The Strange World of Large Digital Networks

The recent three-day unprecedented outage of Skype services highlights some interesting characteristics of contemporary networks. Does it matter what really caused it? Probably not. Because the real issue is that we don’t fully understand modern digital networks. Whether or not you accept the Skype line that it was all triggered by “a massive restart of users’ computers across the globe within a very short timescale”. Or whether you prefer to believe the inevitable accusations of rivals that it was all down to fundamental flaws in their systems. The problem is that large digital networks are a law unto themselves. They are often unpredictable and they frequently exhibit behaviour that appears to be self-generated.

Hub-and-spoke networks are particularly hard to fathom, because they possess entirely different topological (and other) characteristics from traditional point-to-point organic networks. Important characteristics such as performance, security and failure rates can be very, very different in these so-called, scale-free networks. You need to be an expert in complexity theory to gain any insight into what’s really going on.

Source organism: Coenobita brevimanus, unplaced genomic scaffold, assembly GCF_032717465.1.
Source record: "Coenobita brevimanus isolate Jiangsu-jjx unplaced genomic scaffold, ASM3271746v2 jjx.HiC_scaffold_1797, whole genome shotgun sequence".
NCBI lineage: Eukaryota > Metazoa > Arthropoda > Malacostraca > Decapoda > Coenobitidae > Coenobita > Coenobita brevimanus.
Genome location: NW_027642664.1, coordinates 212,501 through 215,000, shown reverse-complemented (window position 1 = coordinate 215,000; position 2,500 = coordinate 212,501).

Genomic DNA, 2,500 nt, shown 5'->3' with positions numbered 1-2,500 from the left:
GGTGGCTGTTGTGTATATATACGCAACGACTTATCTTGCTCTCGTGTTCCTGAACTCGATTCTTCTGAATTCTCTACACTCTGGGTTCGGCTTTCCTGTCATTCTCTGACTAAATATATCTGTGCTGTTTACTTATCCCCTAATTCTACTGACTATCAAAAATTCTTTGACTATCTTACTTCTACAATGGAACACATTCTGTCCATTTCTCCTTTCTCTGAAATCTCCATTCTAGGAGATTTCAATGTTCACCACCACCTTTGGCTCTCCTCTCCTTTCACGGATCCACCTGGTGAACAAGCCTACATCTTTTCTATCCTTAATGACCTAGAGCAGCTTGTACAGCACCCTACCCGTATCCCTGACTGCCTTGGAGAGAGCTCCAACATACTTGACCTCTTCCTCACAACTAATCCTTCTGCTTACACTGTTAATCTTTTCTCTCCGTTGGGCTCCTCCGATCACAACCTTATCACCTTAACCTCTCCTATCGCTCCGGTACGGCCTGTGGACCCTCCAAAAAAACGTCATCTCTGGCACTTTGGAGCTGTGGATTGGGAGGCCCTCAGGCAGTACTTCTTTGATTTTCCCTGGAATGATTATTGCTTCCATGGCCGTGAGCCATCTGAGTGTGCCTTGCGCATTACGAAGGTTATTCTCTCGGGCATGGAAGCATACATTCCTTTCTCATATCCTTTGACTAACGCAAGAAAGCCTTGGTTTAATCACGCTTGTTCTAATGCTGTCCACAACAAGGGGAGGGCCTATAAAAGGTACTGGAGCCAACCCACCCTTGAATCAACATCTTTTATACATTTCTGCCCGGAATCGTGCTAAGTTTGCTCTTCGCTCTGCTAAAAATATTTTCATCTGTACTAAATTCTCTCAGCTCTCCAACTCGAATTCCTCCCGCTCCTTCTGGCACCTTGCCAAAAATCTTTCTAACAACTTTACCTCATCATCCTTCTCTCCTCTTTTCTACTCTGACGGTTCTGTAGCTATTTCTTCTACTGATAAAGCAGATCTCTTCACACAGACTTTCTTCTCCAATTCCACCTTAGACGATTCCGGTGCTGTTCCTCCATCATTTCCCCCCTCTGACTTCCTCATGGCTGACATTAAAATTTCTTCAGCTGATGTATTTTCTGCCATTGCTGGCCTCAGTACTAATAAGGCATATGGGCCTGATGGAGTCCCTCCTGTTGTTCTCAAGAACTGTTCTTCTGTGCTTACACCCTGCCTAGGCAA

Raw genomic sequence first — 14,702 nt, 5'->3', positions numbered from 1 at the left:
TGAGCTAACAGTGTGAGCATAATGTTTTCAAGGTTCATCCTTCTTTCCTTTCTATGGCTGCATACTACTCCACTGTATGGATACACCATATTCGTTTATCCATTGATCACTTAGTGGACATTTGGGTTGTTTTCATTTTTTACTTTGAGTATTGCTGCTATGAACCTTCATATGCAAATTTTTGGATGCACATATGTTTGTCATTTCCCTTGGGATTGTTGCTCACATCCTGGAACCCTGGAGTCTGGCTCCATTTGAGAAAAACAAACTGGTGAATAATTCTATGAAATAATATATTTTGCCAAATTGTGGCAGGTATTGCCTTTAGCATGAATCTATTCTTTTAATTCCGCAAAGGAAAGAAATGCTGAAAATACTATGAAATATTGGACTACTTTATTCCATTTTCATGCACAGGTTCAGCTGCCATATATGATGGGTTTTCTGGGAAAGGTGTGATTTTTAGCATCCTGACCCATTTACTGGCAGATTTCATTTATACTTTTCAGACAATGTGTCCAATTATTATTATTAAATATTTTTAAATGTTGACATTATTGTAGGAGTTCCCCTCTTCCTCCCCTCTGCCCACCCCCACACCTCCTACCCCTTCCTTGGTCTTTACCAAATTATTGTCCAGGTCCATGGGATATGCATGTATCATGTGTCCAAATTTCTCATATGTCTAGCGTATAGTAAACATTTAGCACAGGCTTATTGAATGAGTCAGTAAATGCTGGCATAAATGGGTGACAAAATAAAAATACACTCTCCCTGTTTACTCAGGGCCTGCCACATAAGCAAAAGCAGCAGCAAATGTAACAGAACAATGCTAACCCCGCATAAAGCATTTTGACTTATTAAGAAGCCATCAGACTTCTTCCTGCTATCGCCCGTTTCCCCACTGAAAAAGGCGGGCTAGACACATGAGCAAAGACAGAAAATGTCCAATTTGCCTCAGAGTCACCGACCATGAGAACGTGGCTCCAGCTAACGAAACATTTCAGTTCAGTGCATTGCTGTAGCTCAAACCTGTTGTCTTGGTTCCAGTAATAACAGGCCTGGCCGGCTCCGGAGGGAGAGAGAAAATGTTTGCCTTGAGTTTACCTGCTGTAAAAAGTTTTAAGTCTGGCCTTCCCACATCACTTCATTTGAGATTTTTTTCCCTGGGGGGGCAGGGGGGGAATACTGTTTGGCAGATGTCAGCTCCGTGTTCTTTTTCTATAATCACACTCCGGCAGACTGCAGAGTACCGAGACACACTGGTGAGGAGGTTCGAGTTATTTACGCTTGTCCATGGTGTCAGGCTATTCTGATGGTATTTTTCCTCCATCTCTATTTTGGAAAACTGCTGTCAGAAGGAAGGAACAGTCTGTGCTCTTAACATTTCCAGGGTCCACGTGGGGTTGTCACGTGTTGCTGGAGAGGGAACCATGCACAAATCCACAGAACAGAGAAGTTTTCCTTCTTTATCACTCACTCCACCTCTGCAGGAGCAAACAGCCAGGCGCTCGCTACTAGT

Customer behaviour can also generate strange effects. Users might, for example, generate a huge increase in transactions when response times are slow by constantly pressing the send key. Collaborative, simultaneous network effects are also possible. Put all this together and we can expect some interesting times as organisations move towards increasing dependency on large-scale, hub-and-spoke digital networks.

In my view we need a lot more research and much better education to understand the real consequences of managing modern digital networks. I’ve occasionally pointed out some of these problems to business managers responsible for implementing new hub-and-spoke networks. Their reaction? Rather like a frightened rabbit in headlights.

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